Your actions and your attitudes. That’s it. You control nothing else. You have an influence on many other things—your health, friends, family, where you work, etc, but you only rule your actions and your attitudes.
And this is good news.
We foolishly believe if we controlled other things, life would be better for both us and others. However, we grossly overestimate our ability. Controlling ourselves stretches our capacity so that we have no other time or ability to oversee anything else.
But we try.
Trying to control others diminishes our ability to control ourselves.
Our ability to govern ourselves is indirectly proportional to our attempt to control others. The more we try to control others, the less we can manage ourselves. The less we attempt to manage others, the more we control ourselves.
If you want to better control yourself, define what you can and cannot control.
The desire to control others often feels noble. We want what is best so we attempt to “help” others make better decisions. The difficulty is that our “help” is often manipulative, coercive, or enabling.
Instead of helping others, we feel responsible for the thoughts, feelings, or actions of others.
Instead of determining our own emotions, we mirror the emotions of others (if my child is sad then I’m sad, if my boss is angry then I’m angry, etc).
Instead of setting our own schedule, our lives are dictated by the perceived needs of others.
Instead of saying “no,” we say “yes” even though we don’t mean it, but out of a sense of duty we do what we don’t want to do.
Instead of asking for help, we expect others to just know our needs as we think we know their needs.
Instead of allowing others to experience the negative consequences of their own decisions, we feel the need to rescue them while expecting them to make better decisions next time.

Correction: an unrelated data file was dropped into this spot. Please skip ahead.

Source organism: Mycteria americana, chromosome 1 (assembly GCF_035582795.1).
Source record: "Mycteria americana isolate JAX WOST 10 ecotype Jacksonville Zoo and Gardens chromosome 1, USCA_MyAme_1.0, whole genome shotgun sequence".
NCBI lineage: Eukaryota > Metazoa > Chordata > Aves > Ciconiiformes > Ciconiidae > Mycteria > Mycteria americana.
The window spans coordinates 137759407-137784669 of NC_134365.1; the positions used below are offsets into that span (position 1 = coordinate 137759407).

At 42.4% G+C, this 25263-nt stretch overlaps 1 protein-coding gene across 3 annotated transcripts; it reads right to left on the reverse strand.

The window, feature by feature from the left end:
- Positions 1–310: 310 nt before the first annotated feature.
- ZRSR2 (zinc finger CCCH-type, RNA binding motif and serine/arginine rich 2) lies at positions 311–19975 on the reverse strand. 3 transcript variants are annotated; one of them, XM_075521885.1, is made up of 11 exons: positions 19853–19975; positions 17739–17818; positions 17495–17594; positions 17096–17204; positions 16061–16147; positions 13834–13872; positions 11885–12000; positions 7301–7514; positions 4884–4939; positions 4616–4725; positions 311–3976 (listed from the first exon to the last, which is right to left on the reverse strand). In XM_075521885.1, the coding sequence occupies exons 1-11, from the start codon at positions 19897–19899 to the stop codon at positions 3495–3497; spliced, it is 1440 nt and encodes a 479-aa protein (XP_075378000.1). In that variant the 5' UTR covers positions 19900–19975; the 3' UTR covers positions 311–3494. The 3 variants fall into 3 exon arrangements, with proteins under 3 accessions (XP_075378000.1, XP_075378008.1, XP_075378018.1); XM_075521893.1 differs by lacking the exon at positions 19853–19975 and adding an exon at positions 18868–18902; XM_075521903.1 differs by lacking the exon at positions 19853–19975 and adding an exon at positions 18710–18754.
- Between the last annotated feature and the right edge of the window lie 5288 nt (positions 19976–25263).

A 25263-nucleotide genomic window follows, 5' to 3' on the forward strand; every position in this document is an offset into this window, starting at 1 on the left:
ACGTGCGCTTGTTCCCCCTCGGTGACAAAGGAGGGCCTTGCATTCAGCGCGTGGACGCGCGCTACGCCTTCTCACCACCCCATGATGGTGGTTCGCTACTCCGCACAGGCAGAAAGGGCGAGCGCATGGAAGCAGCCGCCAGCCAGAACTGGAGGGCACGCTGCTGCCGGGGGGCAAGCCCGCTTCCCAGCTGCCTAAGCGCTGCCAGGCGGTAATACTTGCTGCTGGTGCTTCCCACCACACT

As we attempt to control the lives of others, we slowly lose control of our own actions and attitude Our satisfaction in life is determined by what others are doing, thinking, and feeling.
The way to better manage ourselves is to recognize we cannot control others.
We can help. We can offer our strengths and abilities. We can model wisdom and offer to do what we can do.
We can care. We can feel a deep sense of compassion and empathy for others.
But we can’t control. We can’t force people to make wise choices. We can’t remove every negative consequence of their decisions. We can’t feel a sense of responsibility for how other people think and feel (even how they think or feel about us).
Two Byproducts of Understanding Control
Whenever we understand what we do and do not control, we experience two natural byproducts.
1. Less guilt. A good amount of guilt which people face is false guilt. It is a negative emotion based on other people. If we believe we can control others, we will feel guilty when they make bad choices. Even though it isn’t our fault, we feel the blame. By understanding that we can’t control others, it frees us from the false guilt we often experience.
2. Empowerment. Ironically, understanding we don’t influence as much as we think empowers us because we understand what we do control. No matter the situation, we know we are in complete charge of our actions and attitudes. This feeling is empowering. No one can make me feel something or do something. In every circumstance, I control myself.
Whenever I know myself, I’m well aware of my limitations. I know my responsibility to control my own actions and attitudes is time-consuming enough that I cannot expend any extra energy attempting to control others.
However, when I lose sight of myself and overestimate my ability and responsibility, I will attempt to control more things than I can. As I do, I will lose oversight over the one thing I have an opportunity to influence—me.
If you want to better control yourself, stop trying to control everyone else.